Have you ever wondered what it would be like to just sit in the middle of the ocean and do nothing? Just sit there surrounded by all the shades of blue the eye can hold, see deeply into clear water as gentle swells lift and lower you on the surface of the sea? No? Are we strange that way? Yesterday we had our chance to experience this first hand.
We had been sailing hard for a week, seeing sustained speeds that, while really nice, take a lot of crew of energy. As we sailed toward the high pressure system that should eventually give the Pacific Northwest its summer, our winds began to die back enough that we got out our light air sail, otherwise known as the spinnaker, otherwise known as the pretty sail. We drifted along nicely until something scraped the bottom of the hull a bit and Mike suddenly called down that we had gone over an adrift fishing buoy. What? How did that happen?
I was all on fire to go back and see it so we started up the engine, doused the sail, and went back, keeping the boat in neutral as much as possible as we eased up on a group of three large floats with a trailing line, the kind we are glad we went over without snagging anything. This was a little floating reef drifting in the current and there were literally thousands of big fish surrounding it and under our boat. Coolest thing ever! We came around to the other side of the reef of plastic and Mike dropped a fishing line in the water as I put the boat back in neutral (because I wasn’t ready to use the engine for making progress towards landfall. It was ok to use it to backtrack, but not to cover territory we had not already covered under sail). Less than a minute later we got a big hit and very shortly thereafter we had a lovely Yellowtail on deck. Whoo hooo! We could have caught so many fish right there. But we needed only one and I got the whole thing on video for later. W e
floated aimlessly while Mike cleaned the fish, then we put up the spinnaker and were on our way.
As the morning progressed our speed decreased and we were going less than 2 knots, which is about a 30 minute mile if you are walking. We got some serious napping in.
At 2:30 Mike doused the spinnaker because the winds were not enough to dry a wet finger, much less hold a sail. We had sailed into the edge of the high pressure system. We had a choice at that point. We could turn on the engine (Booooooo!) or we could take a break and wait it out. Looking at our weather we decided we could wait it out and just enjoy sitting there, even spend the night drifting on the silent sea and get some really good rest for the next leg of the trip, which will see higher winds and more effort on our part.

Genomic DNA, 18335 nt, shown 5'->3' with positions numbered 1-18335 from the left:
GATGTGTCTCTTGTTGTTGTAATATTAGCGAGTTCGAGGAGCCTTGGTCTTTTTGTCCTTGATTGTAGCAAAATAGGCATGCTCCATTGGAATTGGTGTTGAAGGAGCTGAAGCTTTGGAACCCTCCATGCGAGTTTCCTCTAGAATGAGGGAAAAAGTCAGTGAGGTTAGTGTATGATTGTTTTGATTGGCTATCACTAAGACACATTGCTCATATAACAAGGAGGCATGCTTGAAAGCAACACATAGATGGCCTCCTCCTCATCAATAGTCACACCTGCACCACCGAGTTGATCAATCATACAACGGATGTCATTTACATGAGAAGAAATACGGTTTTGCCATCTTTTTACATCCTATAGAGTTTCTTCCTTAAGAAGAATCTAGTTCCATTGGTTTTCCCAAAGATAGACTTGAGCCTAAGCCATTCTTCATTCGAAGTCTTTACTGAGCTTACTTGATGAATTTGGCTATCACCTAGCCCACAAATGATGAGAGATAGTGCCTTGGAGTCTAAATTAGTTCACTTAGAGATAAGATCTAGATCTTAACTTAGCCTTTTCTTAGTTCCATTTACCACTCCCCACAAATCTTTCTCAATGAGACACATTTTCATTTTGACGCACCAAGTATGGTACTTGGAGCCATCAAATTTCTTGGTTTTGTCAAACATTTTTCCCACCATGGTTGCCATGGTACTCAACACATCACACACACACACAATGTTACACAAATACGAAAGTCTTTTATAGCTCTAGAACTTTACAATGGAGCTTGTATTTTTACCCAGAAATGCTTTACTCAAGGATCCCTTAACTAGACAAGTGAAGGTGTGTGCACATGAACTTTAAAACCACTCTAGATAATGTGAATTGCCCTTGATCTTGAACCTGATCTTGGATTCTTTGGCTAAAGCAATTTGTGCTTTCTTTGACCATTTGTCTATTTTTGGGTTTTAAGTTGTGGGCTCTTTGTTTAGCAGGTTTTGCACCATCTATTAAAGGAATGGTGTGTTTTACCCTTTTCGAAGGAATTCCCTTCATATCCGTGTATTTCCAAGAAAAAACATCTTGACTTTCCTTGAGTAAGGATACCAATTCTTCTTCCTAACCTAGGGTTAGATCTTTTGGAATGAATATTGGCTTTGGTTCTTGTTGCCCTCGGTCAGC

It was totally lovely. We played with some little jellyfish I think are called Velella, if memory without internet serves me well. Correct me in the comments if you think this is wrong. So cute, they could be mistaken for tiny bubbles on the sea. When you look closely at them they are like little discs with sails. We saw a huge and barnacle encrusted sea turtle as well, likely following the velella. Slowing down gives you am entirely different view of things you cannot possibly appreciate if you are constantly on the move.
We set our AIS alarm and went to bed. Mike slept part of the night in his own bunk. Of course we are up several times in the night, both of us, gophering up the companionway and checking the AIS for ships and doing a visual check. But overall it was a day of rest and relaxation we were happy to have.
Aside from the experience of just sitting out here doing nothing, we decided to spend the night because neither of us looked forward to motoring at night. When you motor, your propeller turns. When your propeller turns and you hit things like trashed fishing lines, things can get wrapped around the prop, causing damage. Also causing a trip into the water to get things sorted. We like to avoid that when possible but it was broad daylight when we ran over those buoys. Imagine if we had been going 6 knots in the dark. Ugh. No thanks. On those flat seas we probably could have made serious miles in the dark. But we are not in a race and the risk isn’t worth it unless we have to take it.
And we did feel it was risky because there is a lot of trash out here 1500 miles or more from the closest land. Seriously, it’s depressing. You wouldn’t believe the amount of plastic floating around out here. Humanity is asking for trouble with all this plastic and I am almost 100% certain that outlawing drinking straws is meaningless in the scheme of things. It’s one of those feel good laws that make people think they are doing something to help the environment when they really aren’t because the problem so much bigger than straws, as your last shopping trip to Costco would show you. I couldn’t help but wonder about that gentle sea turtle, hoping it knows the difference between a jellyfish and a piece of plastic. And if you are a creature that takes in large volumes of water with your food, you don’t stand a chance out here. You are going to end up with a lot of plastic in your stomach and eventually it will kill you. It makes this old ecology and animal behavior major ver y sad
to be out all this way and literally be able to count plastic pieces as they float by. If that doesn’t make you feel sad, too, you probably should think about why it doesn’t.
This morning the winds were fresher and we are once more flying the pretty sail out here. We are making the big right turn toward Neah Bay so we are getting on top of the high pressure. I had seriously hoped we might go to Alaska this trip but the weather looks best to just go straight to Washington. Looks like we will have plenty of wind from here on. Homeward bound.
Sent from Iridium Mail & Web.